“When the unclean spirit has gone out of a person, it passes through waterless places seeking rest, and finding none it says, ‘I will return to my house from which I came.’ And when it comes, it finds the house swept and put in order. Then it goes and brings seven other spirits more evil than itself, and they enter and dwell there. And the last state of that person is worse than the first.”

Basically, when the unclean spirit was cast out, the person they inhabited never decided to sell their house to God.  They left the “For Sale” sign up, and the demon already knew it was great real estate before.  But what does it mean to sell the property to God?  Just like a Real Estate transaction, when you sell the property to God, you’re signing a contract that is completely drawn up in the Bible.  If you violate the contract, God makes decisions on what to do next.

In Saul’s case, God sent an evil spirit to plague him.  From the descriptions, it’s more than simply an annoyance like what we see with Satan tempting Christ in the desert, and more direct than what happened to Job.

Saul believed that God existed, even had encounters that directly proved this because of Samuel’s guidance.  Belief simply wasn’t enough to make him immune to the affliction.

You might be thinking “Well duh, Alethea, a Christian is someone that follows Christ- not someone just believes that God and Christ are real”.  I get that, but that is not how we treat it.  The Christian community has a problem with accepting that someone has converted to Christianity simply because they said a Prayer of Acceptance with them.  Look at all the revivals you or others have attended, watched on YouTube or heard of from missionaries.  The Christian Community has watered down what it means to be Christian because we measure a revival’s success by the number of people that show up to pray the Prayer of Acceptance.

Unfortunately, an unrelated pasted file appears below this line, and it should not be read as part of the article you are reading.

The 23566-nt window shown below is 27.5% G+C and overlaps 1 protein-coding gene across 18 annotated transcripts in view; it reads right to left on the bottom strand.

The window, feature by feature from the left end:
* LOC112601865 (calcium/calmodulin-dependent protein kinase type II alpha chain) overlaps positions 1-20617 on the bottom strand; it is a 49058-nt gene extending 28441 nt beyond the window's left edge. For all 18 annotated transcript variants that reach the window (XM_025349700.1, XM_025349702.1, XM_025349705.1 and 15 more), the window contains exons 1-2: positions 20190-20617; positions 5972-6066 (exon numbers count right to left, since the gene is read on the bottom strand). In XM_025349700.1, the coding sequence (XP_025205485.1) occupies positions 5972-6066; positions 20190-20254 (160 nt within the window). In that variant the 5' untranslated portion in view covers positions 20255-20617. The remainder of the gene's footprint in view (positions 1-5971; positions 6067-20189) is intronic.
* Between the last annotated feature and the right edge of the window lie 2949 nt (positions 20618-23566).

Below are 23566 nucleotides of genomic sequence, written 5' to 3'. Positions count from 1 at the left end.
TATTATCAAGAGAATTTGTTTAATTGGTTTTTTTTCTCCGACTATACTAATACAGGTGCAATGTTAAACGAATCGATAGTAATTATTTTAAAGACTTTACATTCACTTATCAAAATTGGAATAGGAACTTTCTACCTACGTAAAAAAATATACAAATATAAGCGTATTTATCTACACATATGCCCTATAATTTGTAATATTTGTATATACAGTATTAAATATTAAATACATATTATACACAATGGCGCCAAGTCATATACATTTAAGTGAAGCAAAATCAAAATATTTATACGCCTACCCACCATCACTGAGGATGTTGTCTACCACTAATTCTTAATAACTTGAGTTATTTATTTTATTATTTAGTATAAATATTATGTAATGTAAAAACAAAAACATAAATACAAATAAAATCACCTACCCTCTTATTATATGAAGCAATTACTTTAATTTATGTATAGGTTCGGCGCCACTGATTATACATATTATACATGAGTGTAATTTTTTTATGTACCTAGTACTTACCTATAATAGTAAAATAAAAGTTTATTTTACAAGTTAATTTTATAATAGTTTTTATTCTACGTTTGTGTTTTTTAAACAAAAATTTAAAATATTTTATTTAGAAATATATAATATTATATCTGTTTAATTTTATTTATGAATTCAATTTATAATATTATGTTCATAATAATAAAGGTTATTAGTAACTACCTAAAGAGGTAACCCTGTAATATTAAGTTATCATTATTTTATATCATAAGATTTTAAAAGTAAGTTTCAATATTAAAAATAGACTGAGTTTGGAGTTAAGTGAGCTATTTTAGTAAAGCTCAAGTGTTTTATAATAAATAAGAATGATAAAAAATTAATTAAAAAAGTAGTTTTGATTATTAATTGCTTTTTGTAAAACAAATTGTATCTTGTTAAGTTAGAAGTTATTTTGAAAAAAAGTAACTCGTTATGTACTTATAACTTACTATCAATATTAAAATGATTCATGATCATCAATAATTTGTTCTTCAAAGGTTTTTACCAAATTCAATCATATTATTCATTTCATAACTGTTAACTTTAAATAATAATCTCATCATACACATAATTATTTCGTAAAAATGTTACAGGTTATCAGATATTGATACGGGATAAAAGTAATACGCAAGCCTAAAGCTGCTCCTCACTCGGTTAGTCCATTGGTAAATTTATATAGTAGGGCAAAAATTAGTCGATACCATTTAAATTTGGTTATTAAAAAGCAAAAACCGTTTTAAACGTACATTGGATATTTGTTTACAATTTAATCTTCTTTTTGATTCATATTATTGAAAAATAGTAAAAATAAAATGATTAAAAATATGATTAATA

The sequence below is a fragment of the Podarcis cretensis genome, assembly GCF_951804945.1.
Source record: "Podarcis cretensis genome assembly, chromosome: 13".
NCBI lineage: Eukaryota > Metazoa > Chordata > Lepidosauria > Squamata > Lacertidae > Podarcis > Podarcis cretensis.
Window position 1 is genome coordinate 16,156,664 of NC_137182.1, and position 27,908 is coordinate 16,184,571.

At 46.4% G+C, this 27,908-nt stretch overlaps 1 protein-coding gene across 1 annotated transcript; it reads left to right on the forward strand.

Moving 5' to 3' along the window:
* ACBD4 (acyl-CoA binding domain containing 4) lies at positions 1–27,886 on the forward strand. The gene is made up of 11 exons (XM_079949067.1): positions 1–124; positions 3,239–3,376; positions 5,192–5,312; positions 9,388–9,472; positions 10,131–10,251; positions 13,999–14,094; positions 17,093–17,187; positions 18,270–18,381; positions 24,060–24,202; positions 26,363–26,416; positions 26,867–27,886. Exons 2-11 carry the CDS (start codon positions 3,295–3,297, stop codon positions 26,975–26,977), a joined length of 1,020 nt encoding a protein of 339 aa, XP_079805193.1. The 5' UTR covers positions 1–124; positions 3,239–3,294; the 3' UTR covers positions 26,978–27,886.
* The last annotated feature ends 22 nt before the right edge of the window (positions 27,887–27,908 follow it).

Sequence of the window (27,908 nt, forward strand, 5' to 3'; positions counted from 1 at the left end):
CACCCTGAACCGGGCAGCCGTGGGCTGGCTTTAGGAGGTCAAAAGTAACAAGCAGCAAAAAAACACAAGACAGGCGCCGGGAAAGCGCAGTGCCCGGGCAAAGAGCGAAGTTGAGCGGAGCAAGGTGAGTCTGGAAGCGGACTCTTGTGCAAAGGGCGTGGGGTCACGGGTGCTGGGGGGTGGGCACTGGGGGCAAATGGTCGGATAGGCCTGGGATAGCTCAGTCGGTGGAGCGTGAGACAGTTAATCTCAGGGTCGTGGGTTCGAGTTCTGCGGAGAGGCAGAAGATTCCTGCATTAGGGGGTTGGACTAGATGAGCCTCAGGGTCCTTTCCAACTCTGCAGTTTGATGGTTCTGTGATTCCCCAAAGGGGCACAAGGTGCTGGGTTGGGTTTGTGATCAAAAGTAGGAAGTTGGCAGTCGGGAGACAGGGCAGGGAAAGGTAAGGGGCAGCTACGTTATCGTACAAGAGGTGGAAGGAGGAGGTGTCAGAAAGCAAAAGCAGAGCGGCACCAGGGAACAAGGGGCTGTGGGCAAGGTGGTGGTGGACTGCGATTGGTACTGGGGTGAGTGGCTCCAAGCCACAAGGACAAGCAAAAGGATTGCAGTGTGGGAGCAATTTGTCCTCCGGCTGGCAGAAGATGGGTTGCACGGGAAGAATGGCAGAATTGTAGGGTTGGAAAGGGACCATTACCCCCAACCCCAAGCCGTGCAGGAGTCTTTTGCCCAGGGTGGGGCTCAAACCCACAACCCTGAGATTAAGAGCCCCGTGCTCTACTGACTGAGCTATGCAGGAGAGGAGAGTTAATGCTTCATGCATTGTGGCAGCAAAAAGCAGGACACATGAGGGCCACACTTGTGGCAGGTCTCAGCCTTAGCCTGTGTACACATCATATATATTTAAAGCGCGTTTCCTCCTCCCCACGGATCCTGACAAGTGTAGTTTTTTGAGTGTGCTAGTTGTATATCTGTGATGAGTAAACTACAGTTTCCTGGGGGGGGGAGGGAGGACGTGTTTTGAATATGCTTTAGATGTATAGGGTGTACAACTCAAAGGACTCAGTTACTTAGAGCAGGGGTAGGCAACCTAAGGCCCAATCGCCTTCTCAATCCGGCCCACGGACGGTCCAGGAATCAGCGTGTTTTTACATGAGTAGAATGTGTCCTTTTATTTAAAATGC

I can’t count how many people I’ve heard say that the Prayer of Acceptance is all you need, and from that point forward you are always saved.  If you don’t end up changing your ways, then you weren’t sincere and the Holy Spirit never entered your life which is why you’re experiencing turmoil, etc, etc.  All of these are excuses to try and make “Once Saved, Always Saved” a truth.  It also leaves the door open for wanton sinning in the hands of someone who doesn’t have the strength to prevent a relapse.

So let’s go back to the question, and reframe the answer: Can a Christian be possessed by a Demon?

Only so long as you’re holding up your side of the contract are you immune.


The Christian Vote?

There is a full month before the American Elections…and I still don’t have a clue what I’m going to write down for my Presidential candidate.  Yeah, that’s right, I’m going to do a write-in.  But my vote isn’t really the topic today.  It’s the Christian Vote that I want to discuss.

I can understand the value of believing that the Christian Voice in politics is important, it’s just not realistic.  Democracy wasn’t a Christian concept, it was a Greek creation.  In fact, it was so non-Christian, that for hundreds of years Christians valued a Monarchy system because God put it in place with Israel….AT ISRAEL’S INSISTENCE.

God didn’t want to give Israel a ruler, because God was their ruler.

1 Samuel 8:4-9

Then all the elders of Israel gathered together and came to Samuel at Ramah and said to him, “Behold, you are old and your sons do not walk in your ways. Now appoint for us a king to judge us like all the nations.” But the thing displeased Samuel when they said, “Give us a king to judge us.” And Samuel prayed to the Lord. And the Lord said to Samuel, “Obey the voice of the people in all that they say to you, for they have not rejected you, but they have rejected me from being king over them. According to all the deeds that they have done, from the day I brought them up out of Egypt even to this day, forsaking me and serving other gods, so they are also doing to you. Now then, obey their voice; only you shall solemnly warn them and show them the ways of the king who shall reign over them.”